I am experiencing a bit of an identity crisis, as I am not sure whether I can comfortably put “teacher” next to my name anymore. I maybe won’t be called Mr. Taylor (or Mr. T or Mr. Benjamin) for some time. I thought I would have at least two more years with students I have taught every day since 2013, and now I don’t have one more day with them. I have been a teacher and a mentor and a brother and a friend. Now what?
A person who tells me hard and important things recently heard this spiel from me, and set me straight. They told me I have been a teacher longer than three years. They told me I was a teacher when I was 19 and interning at my first church. When peers look up to me, I’m a teacher. When my kids continue to reach out to me over the next few years (as I hope they will), I will be their teacher. As I attend graduate school for many years to come, I will learn how to be a better teacher and will use it. A classroom with my name on it doesn’t make me a teacher. Who am I makes me that.
These words roll around my head, working against my insecurities and sense of loss, some days taking the upper hand, some days disappearing out of sight. It is a terrifying thing to believe you are someone. The oft-quoted poem from Marianne Williamson holds up: “Our deepest fear is not that we are inadequate./Our deepest fear is that we are powerful beyond measure.”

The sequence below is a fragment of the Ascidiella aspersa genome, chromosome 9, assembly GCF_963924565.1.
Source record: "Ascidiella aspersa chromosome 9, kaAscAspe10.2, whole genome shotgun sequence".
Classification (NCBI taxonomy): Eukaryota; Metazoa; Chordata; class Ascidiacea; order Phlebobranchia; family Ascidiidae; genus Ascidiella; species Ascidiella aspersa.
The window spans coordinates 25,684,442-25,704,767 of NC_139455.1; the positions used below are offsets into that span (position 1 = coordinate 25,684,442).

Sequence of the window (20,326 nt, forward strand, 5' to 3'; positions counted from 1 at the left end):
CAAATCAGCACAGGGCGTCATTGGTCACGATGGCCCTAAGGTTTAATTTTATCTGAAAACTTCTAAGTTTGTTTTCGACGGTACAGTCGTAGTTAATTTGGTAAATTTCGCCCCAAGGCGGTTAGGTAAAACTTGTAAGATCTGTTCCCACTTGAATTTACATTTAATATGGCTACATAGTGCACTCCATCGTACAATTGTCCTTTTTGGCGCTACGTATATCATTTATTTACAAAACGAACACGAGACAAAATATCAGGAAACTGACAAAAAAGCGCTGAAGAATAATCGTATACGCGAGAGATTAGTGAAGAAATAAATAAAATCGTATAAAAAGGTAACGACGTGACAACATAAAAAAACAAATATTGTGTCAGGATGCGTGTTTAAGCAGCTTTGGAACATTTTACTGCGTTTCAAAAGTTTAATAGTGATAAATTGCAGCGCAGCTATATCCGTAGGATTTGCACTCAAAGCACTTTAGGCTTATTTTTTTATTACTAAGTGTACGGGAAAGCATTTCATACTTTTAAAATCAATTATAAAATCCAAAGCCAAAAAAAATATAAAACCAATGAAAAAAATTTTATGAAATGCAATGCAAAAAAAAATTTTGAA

I am afraid to follow my dream of becoming a college professor, hurt that it has already cost me a job I so deeply care about, worried that I will fail and face more than embarrassment amongst my peers.
But I cannot deny I am capable. I cannot pretend I don’t want this more than anything. I cannot ignore daydreams of writing books about rap and speaking before students with a hunger for knowledge. I want it. And I will fight for it.
Yesterday, as I was turning in my resignation to my school, I received an email from a student who recently graduated. The student needed help with submitting documents to the college they’ll be attending this fall. They were starting to worry. On Monday, I am turning in my computer and packing up my room. “Can you meet me at school Monday?” I asked. “You don’t know how much I appreciate you,” the student replied. And for once, I believe it: I’m a teacher, and I always will be. Where that takes me is anyone’s guess, but I don’t have to worry about who I am.
I am capable, and that is the most frightening and wonderful thing we can choose to be.
This blog has been dedicated to teaching for the better part of three years, and I know that most of my readers are here for my stories in the classroom. I will be shifting the tone of this blog to a broader perspective on my life going forward. It will include stories from more aspects of my life, but it will take on a particular focus that I will roll out in the next few days. Whether or not you choose to keep up with me, I want to thank you for reading this blog. I cannot tell you how often I read encouraging comments from old blogs. They kept me going these three years. I know they will continue to.